I had a plane to catch, so I couldn’t allow my emotions to slow me down. I power walked to the L train, rode the two stops by to O’Hare for the final time, and went to fetch my luggage. The bellhop actually mislabeled Alex and my luggage, so he had to let me into their storage room so I could actually find my suitcase. It was a bit of a mess, but didn’t take too long and I was on my way. I stopped by a gift shop and pictured up a drink and a handful of Cinnamon Certs, since I had been searching for Certs, a mint that stores seemed to stop selling.
The TSA was much less strict at O’Hare than RDU, but I did have a bit of an encounter with one agent. They had one guy standing at the front of the line yelling out “Have your boarding pass in your hand and ready to scan before you walk up.” This was a continuously moving line, so I stepped out of it for a second to fetch my boarding pass. The moment I stopped the TSA agent with a dog came running up screaming, “DO NOT STOP! KEEP WALKING!” I just looked at her and said, “But he said to have your boarding pass ready so I was getting it out.” She just screamed at me again and I realized there was no winning this argument. I finished getting my pass and got back in line and muttered a handful of dirty words under my breath.
Other than that slight encounter, I made it through security quickly and found my gate was already full. The gate seemed to not have enough seats, so I squeezed in where I could and put in my ear buds.
I decided to take United up on their offer to check my bag for free, since my bag is what led to my problem with the flight attendant on the flight in. I boarded the plane rather quickly, but then was seated in a row with a husband and wife, who both had children on their laps. This turned into an issue that the flight attendants were forced to deal with multiple times and I was asked to move seats, which I gladly did just to get the plane in the air. I went from an aisle seat to a window seat, but at least I was heading home, something I really wanted at the time.
The flight seemed to by rather quickly, or maybe watching The Thing sped things up. I took some photos with my Kindle Fire that were about on par with the potato quality of my LG Stylo and as we approached Raleigh it finally set in that this weekend was over. It went by so fast, and was so exhausting, but I was having the time of my life and didn’t even realize it. I felt a knot build up in my throat and I kicked myself for getting emotional over something so stupid, but I wasn’t done with those feelings.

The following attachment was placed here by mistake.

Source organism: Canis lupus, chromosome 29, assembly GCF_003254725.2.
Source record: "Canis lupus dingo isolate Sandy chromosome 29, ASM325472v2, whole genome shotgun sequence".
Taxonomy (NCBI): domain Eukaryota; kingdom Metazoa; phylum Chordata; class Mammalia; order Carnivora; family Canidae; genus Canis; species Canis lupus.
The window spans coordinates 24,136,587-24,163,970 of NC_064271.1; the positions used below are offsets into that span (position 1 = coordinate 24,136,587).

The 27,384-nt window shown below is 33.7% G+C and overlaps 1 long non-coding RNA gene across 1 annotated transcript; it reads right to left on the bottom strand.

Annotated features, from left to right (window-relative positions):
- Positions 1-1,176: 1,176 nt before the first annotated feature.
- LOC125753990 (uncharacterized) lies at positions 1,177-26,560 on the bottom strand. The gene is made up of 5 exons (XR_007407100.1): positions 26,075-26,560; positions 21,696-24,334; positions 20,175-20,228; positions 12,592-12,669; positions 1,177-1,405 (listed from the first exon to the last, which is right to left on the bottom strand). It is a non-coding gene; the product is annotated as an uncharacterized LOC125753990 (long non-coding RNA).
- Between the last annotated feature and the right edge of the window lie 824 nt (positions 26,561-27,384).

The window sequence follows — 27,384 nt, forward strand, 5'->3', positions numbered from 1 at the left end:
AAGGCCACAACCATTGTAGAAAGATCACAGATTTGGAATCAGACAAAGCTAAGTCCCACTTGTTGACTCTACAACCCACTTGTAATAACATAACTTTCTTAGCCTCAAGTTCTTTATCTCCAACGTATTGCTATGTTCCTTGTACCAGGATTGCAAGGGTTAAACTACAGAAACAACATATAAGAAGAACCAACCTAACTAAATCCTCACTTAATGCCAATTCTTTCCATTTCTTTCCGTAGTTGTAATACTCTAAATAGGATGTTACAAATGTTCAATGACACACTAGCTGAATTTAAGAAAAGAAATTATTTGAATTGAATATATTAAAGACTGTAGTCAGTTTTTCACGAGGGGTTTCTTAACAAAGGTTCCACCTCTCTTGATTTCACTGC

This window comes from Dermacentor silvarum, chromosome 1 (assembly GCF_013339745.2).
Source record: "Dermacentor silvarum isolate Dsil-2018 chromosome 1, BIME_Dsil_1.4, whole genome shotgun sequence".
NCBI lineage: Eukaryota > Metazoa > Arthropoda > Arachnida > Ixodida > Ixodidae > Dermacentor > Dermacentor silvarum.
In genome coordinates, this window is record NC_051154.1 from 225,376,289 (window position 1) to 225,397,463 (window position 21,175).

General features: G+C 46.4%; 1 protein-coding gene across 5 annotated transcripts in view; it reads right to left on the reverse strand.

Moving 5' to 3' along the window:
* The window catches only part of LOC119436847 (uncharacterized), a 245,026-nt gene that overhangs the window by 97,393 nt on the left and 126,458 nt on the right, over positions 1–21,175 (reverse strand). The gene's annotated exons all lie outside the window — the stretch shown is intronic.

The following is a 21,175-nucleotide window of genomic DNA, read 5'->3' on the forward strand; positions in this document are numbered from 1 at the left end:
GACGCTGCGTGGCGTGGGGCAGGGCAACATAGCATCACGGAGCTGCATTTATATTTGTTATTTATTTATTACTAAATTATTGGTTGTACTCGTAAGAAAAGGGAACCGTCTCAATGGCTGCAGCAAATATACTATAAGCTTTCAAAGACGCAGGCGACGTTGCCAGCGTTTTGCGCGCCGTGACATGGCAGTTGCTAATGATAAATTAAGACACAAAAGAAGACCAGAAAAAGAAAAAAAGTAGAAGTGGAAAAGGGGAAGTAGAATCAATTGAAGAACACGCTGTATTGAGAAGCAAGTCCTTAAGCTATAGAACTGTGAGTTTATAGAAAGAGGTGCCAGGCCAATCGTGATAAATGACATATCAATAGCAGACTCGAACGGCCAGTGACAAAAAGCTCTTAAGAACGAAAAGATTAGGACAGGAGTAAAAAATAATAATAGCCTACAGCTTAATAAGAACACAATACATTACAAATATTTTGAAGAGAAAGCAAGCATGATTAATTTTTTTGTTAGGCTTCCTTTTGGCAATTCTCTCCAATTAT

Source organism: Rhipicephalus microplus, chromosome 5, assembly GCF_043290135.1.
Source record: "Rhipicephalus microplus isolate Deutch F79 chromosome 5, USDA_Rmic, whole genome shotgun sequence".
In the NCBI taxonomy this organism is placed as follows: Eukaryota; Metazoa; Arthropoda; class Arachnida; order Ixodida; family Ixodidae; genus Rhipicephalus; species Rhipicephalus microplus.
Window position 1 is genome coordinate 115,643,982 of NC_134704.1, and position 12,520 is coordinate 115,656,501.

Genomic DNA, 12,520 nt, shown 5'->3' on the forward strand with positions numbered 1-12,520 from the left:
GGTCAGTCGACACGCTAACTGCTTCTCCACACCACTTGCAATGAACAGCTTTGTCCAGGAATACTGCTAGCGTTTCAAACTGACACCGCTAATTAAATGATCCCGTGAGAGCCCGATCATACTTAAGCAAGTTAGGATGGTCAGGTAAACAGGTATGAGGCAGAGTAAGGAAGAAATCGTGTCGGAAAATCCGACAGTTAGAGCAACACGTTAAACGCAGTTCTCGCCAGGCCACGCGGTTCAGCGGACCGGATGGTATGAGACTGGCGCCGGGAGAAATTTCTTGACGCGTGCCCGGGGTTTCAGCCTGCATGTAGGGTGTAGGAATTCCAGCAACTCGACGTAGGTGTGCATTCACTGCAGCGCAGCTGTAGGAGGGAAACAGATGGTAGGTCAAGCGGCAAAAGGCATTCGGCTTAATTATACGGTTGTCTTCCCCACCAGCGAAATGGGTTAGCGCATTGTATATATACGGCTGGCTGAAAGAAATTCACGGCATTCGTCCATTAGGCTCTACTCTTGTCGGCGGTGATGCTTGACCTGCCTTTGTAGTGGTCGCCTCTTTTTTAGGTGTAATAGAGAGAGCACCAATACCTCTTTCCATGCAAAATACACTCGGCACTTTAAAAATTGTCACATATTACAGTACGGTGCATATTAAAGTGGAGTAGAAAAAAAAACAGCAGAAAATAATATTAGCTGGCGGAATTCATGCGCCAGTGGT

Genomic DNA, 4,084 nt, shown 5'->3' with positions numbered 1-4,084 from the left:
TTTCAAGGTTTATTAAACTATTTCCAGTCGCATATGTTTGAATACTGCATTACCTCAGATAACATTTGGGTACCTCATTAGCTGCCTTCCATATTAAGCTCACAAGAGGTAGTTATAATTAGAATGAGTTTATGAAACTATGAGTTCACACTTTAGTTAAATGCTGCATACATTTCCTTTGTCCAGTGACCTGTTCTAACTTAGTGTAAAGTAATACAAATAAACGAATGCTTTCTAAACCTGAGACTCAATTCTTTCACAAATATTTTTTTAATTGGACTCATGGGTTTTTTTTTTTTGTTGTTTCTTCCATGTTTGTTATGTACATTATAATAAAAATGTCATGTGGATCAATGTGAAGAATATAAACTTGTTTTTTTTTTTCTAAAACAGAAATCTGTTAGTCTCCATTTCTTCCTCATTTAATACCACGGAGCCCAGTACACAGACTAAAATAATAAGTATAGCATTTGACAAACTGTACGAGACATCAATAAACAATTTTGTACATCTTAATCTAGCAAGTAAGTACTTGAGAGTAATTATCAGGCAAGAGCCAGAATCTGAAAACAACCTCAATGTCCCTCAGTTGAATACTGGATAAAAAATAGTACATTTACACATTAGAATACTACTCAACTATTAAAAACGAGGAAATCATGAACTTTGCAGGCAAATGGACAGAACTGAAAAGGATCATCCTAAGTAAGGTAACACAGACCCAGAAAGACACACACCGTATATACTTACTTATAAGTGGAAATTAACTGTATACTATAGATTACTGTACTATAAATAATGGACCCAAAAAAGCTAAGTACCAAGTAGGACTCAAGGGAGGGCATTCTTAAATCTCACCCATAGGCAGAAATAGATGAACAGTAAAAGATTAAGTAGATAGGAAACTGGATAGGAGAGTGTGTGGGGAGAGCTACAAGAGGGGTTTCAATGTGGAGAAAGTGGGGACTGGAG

I landed, found the baggage claim, snagged my bag, and headed for the shuttle back over to the long term parking lot. Everything went smooth and I don’t know why I expected it to not to. Millions of people fly everyday using these same shuttles and parking lots, I guess I just always assumed there would be some issues with them. Twenty-one dollars later I was exiting the parking lot, back on I-40 and heading home. That’s when it really hit me.
I remember an email Alex once sent me regarding a con he had went to with someone. He compared it to war (which seemed ridiculous) because you come away this brotherhood almost. It’s like you spent this amazing weekend that can never be re-created with a select few others that are the only ones that can appreciate it. On that drive home, I knew exactly what he meant. I realized I couldn’t walk into the house and explain how magical and fantastic my experience was. There weren’t words that I could say (or type for that matter) to truly describe the experience. It was something only Alex, Adoniram, and I could truly understand I felt closer to these guys than I had felt to anyone in a very long time. I shed some tears, I won’t lie, I didn’t want the weekend to end. It was such a wonderful experience, returning to normal life hurt.
The next morning I wrote Alex and email and thanked him for the amazing invite and explained how much the weekend meant to me. I knew he would understand and he did. His acknowledgement that it wasn’t just my delusional ramblings of a fantastic weekend helped verify what I had experienced was real. He sent me some photos he took after I left. He and Adoniram went to Navy Pier. I really wish I could have seen it.
I wrote 5,000 words the Tuesday following the con about my experience there. It wasn’t very good. Like I said before, it’s so difficult to put into words. I spent the next six months thinking about the con almost daily and how I wanted to really write everything out before I forget any of it and share my experience with anyone who might be interested in reading about it. But I knew the challenges I faced. How do I describe convention going with it sounding like three guys walking around in circles, looking at geeky items? To be honest, that is a lot of what we did.
My only solution was to stop worrying about it being entertaining and just write it for me. Write about the minute details so that I can remember them. Maybe the fact that I had to alternate my arch support doesn’t interest anybody, but it was part of the memory and the best way to retain memories is to write them down before you start forgetting the little things.
On a weekend in August 2016, I spent time at my first big convention with an old friend and a new friend and had the time of my life. It sometimes saddens me because I don’t know if I’ll ever have that much fun again. But I am so thankful for the experience and so glad that I was able to experience it. I will cherish that weekend for the rest of my life.
Oh, and I did hit my goal of taking a photo with five different Harley Quinns.